Integrated Android Device Manager dialog

iOS Development with Xamarin

iOS fans will enjoy a streamlined Entitlements editor experience, making it a breeze to add capabilities and services to your iOS apps.

Simply open the Entitlements.plist file and jump right in! Not only that, our new Automatic Signing experience makes deploying your application to devices very simple. In the Signing section of the Info.plist editor, you’ll find using Automatic Signing makes the burdens of manually tracking your entitlements and provisioning devices things of the past.

Building Serverless solutions with Azure Functions

Our new Azure Functions templates now support the Azure Functions .NET Core SDK, empowering you to build, debug, and test Azure Functions locally. In addition, item templates provide guidance for building functions using the most common triggers, enabling you to get up and running with new functions in minutes.

After creating a new Azure Functions project, right-click and select Add > Add Function, then choose your favorite function from the template dialog. Check out our documentation for a walkthrough to create your first Function in Azure.

New Azure Function dialog

.NET Core 2.1 RC and C# 7.2

Visual Studio for Mac version 7.5 now supports .NET Core 2.1 RC. Major improvements include faster build performance, better compatibility with .NET Framework, and closing gaps in both ASP.NET Core and EF Core. You can read more about the .NET Core 2.1 RC release in the announcement blog post. Support for the newest C# release, version 7.2, is also available today.

Working with your source with Team Foundation Version Control

One of our most popular feature requests has been to add support for Team Foundation Version Control (TFVC) to access source saved in Team Foundation Server or Visual Studio Team Services. We heard you loud and clear! Today, we’re previewing a new extension to do just that.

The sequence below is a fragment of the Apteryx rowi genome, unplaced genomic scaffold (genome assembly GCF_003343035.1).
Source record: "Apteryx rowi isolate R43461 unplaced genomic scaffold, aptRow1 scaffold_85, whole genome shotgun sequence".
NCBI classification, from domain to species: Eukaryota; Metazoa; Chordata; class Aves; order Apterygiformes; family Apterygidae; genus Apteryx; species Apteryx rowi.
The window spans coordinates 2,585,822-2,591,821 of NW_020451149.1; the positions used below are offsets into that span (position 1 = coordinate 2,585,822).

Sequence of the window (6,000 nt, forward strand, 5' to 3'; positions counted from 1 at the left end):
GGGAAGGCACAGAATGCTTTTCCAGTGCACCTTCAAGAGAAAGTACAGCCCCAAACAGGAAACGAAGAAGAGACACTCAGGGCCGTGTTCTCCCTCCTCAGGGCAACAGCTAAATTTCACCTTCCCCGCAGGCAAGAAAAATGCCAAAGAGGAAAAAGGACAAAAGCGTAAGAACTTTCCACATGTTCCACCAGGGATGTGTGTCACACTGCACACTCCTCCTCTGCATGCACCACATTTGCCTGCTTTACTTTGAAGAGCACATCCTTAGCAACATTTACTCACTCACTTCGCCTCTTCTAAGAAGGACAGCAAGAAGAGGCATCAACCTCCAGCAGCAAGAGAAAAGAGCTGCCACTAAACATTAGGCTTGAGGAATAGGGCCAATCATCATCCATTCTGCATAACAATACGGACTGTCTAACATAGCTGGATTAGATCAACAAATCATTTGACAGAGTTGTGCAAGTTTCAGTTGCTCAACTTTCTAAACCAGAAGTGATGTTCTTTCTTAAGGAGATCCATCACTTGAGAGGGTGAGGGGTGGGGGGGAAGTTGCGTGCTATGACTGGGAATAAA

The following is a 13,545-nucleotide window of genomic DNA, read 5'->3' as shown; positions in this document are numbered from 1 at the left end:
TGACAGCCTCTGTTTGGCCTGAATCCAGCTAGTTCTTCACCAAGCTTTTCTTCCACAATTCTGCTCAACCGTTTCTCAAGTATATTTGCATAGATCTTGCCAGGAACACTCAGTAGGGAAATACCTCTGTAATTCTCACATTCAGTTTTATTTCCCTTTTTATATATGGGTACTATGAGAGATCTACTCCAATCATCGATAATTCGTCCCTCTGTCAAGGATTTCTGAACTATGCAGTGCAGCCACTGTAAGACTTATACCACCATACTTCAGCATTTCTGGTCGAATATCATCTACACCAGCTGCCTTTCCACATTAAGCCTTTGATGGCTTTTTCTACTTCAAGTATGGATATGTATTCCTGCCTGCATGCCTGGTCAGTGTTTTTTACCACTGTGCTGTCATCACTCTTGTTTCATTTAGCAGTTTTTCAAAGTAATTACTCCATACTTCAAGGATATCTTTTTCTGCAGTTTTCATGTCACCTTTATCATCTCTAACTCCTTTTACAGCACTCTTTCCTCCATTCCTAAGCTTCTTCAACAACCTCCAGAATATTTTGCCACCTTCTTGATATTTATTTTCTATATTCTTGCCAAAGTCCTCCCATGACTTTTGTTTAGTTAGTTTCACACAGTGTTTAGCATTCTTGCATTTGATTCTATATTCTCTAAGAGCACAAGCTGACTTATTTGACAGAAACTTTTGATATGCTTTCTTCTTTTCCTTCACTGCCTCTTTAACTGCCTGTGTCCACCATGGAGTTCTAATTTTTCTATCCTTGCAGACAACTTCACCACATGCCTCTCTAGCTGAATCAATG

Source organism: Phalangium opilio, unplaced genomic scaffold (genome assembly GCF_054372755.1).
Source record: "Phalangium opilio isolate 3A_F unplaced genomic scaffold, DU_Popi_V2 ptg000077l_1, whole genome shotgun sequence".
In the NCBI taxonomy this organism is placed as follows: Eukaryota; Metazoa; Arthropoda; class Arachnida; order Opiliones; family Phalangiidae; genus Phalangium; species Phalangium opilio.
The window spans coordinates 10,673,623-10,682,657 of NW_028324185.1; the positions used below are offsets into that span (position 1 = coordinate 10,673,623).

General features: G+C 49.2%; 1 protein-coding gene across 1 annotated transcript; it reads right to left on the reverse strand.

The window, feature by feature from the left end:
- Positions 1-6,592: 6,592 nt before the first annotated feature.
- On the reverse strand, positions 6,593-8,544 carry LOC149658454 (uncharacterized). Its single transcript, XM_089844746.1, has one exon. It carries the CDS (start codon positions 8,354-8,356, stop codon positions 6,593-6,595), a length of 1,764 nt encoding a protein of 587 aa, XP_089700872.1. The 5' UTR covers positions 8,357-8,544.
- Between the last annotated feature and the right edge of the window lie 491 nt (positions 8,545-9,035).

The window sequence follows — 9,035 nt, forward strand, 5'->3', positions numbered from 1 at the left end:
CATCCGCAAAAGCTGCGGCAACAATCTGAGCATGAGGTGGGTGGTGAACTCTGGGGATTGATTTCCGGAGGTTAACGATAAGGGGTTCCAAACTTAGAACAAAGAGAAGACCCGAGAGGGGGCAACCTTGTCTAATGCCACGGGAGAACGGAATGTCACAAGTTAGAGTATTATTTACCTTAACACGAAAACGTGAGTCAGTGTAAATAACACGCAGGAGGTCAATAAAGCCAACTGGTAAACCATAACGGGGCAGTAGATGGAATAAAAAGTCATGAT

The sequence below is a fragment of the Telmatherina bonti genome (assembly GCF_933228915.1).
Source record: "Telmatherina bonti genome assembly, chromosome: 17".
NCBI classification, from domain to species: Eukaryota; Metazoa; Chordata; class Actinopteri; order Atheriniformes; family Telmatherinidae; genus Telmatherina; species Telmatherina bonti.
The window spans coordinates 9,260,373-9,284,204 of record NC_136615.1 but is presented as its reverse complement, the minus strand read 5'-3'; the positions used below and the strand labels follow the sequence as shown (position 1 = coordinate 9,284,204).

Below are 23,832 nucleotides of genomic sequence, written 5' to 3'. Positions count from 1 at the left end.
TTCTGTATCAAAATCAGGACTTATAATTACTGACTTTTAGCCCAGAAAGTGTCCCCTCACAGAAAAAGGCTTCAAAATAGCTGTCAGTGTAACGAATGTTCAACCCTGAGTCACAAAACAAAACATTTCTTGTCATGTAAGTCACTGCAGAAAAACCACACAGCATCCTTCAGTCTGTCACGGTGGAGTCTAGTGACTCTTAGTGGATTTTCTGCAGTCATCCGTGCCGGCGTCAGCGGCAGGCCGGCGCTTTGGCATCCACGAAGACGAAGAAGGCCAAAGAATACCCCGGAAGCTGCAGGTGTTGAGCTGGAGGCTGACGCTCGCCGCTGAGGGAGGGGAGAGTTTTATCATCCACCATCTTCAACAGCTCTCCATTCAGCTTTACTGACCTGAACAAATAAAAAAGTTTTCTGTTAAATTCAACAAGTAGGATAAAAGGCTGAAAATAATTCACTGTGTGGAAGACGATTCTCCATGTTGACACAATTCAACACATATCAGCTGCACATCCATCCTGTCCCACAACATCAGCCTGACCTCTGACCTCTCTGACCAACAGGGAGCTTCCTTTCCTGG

To install the extension, navigate to Visual Studio > Extensions… in the Visual Studio for Mac menu and search the gallery for “team foundation”. We support Get, Commit (with associated work items), version history, and more.


We hope you’ll find Visual Studio for Mac version 7.5 as delightful as we do. Let us know what you think! Your feedback helps us improve our products and better understand your needs as a developer.

Please let us know about issues via Help > Report a Problem. You’ll be able to track your issues and receive updates in the Visual Studio Developer Community.

You can also provide product suggestions via the Help > Provide a Suggestion menu and vote on suggestions at the Visual Studio for Mac UserVoice site.

Miguel de Icaza

Miguel de Icaza, Distinguished Engineer, Mobile Developer Tools @migueldeicaza

Miguel is a Distinguished Engineer at Microsoft, focused on the mobile platform and creating delightful developer tools. With Nat Friedman, he co-founded both Xamarin in 2011 and Ximian in 1999. Before that, Miguel co-founded the GNOME project in 1997 and has directed the Mono project since its creation in 2001, including multiple Mono releases at Novell. Miguel has received the Free Software Foundation 1999 Free Software Award, the MIT Technology Review Innovator of the Year Award in 1999, and was named one of Time Magazine’s 100 innovators for the new century in September 2000.